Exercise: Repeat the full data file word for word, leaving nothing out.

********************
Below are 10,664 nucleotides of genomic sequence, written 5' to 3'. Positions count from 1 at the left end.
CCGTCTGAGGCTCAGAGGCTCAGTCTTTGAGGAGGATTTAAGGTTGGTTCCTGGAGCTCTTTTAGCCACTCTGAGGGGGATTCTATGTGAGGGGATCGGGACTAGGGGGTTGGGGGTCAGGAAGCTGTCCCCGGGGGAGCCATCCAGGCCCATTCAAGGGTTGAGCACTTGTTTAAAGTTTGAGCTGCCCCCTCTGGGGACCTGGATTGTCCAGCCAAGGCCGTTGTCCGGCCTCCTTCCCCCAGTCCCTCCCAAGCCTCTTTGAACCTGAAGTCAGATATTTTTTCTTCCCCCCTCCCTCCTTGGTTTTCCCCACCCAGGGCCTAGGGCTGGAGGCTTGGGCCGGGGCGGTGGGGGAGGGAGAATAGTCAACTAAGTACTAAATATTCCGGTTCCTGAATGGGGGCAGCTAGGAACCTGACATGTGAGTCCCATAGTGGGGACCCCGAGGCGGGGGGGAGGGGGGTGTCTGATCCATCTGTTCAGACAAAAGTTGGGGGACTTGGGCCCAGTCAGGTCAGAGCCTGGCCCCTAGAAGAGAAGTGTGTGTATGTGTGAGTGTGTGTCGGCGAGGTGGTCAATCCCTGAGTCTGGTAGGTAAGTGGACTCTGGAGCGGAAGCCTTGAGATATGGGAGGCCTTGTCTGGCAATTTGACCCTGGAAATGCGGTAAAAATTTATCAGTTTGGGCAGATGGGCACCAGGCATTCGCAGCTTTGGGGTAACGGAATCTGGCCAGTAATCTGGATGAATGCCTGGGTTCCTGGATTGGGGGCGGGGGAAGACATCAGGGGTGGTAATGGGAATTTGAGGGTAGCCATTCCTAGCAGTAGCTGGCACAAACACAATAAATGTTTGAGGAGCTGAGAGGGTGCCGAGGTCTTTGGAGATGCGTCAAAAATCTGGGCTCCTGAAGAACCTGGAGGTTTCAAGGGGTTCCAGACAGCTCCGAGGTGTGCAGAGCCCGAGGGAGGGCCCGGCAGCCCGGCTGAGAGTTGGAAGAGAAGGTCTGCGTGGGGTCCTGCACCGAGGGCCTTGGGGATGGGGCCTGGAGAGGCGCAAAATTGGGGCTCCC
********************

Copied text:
Below are 10,664 nucleotides of genomic sequence, written 5' to 3'. Positions count from 1 at the left end.
CCGTCTGAGGCTCAGAGGCTCAGTCTTTGAGGAGGATTTAAGGTTGGTTCCTGGAGCTCTTTTAGCCACTCTGAGGGGGATTCTATGTGAGGGGATCGGGACTAGGGGGTTGGGGGTCAGGAAGCTGTCCCCGGGGGAGCCATCCAGGCCCATTCAAGGGTTGAGCACTTGTTTAAAGTTTGAGCTGCCCCCTCTGGGGACCTGGATTGTCCAGCCAAGGCCGTTGTCCGGCCTCCTTCCCCCAGTCCCTCCCAAGCCTCTTTGAACCTGAAGTCAGATATTTTTTCTTCCCCCCTCCCTCCTTGGTTTTCCCCACCCAGGGCCTAGGGCTGGAGGCTTGGGCCGGGGCGGTGGGGGAGGGAGAATAGTCAACTAAGTACTAAATATTCCGGTTCCTGAATGGGGGCAGCTAGGAACCTGACATGTGAGTCCCATAGTGGGGACCCCGAGGCGGGGGGGAGGGGGGTGTCTGATCCATCTGTTCAGACAAAAGTTGGGGGACTTGGGCCCAGTCAGGTCAGAGCCTGGCCCCTAGAAGAGAAGTGTGTGTATGTGTGAGTGTGTGTCGGCGAGGTGGTCAATCCCTGAGTCTGGTAGGTAAGTGGACTCTGGAGCGGAAGCCTTGAGATATGGGAGGCCTTGTCTGGCAATTTGACCCTGGAAATGCGGTAAAAATTTATCAGTTTGGGCAGATGGGCACCAGGCATTCGCAGCTTTGGGGTAACGGAATCTGGCCAGTAATCTGGATGAATGCCTGGGTTCCTGGATTGGGGGCGGGGGAAGACATCAGGGGTGGTAATGGGAATTTGAGGGTAGCCATTCCTAGCAGTAGCTGGCACAAACACAATAAATGTTTGAGGAGCTGAGAGGGTGCCGAGGTCTTTGGAGATGCGTCAAAAATCTGGGCTCCTGAAGAACCTGGAGGTTTCAAGGGGTTCCAGACAGCTCCGAGGTGTGCAGAGCCCGAGGGAGGGCCCGGCAGCCCGGCTGAGAGTTGGAAGAGAAGGTCTGCGTGGGGTCCTGCACCGAGGGCCTTGGGGATGGGGCCTGGAGAGGCGCAAAATTGGGGCTCCC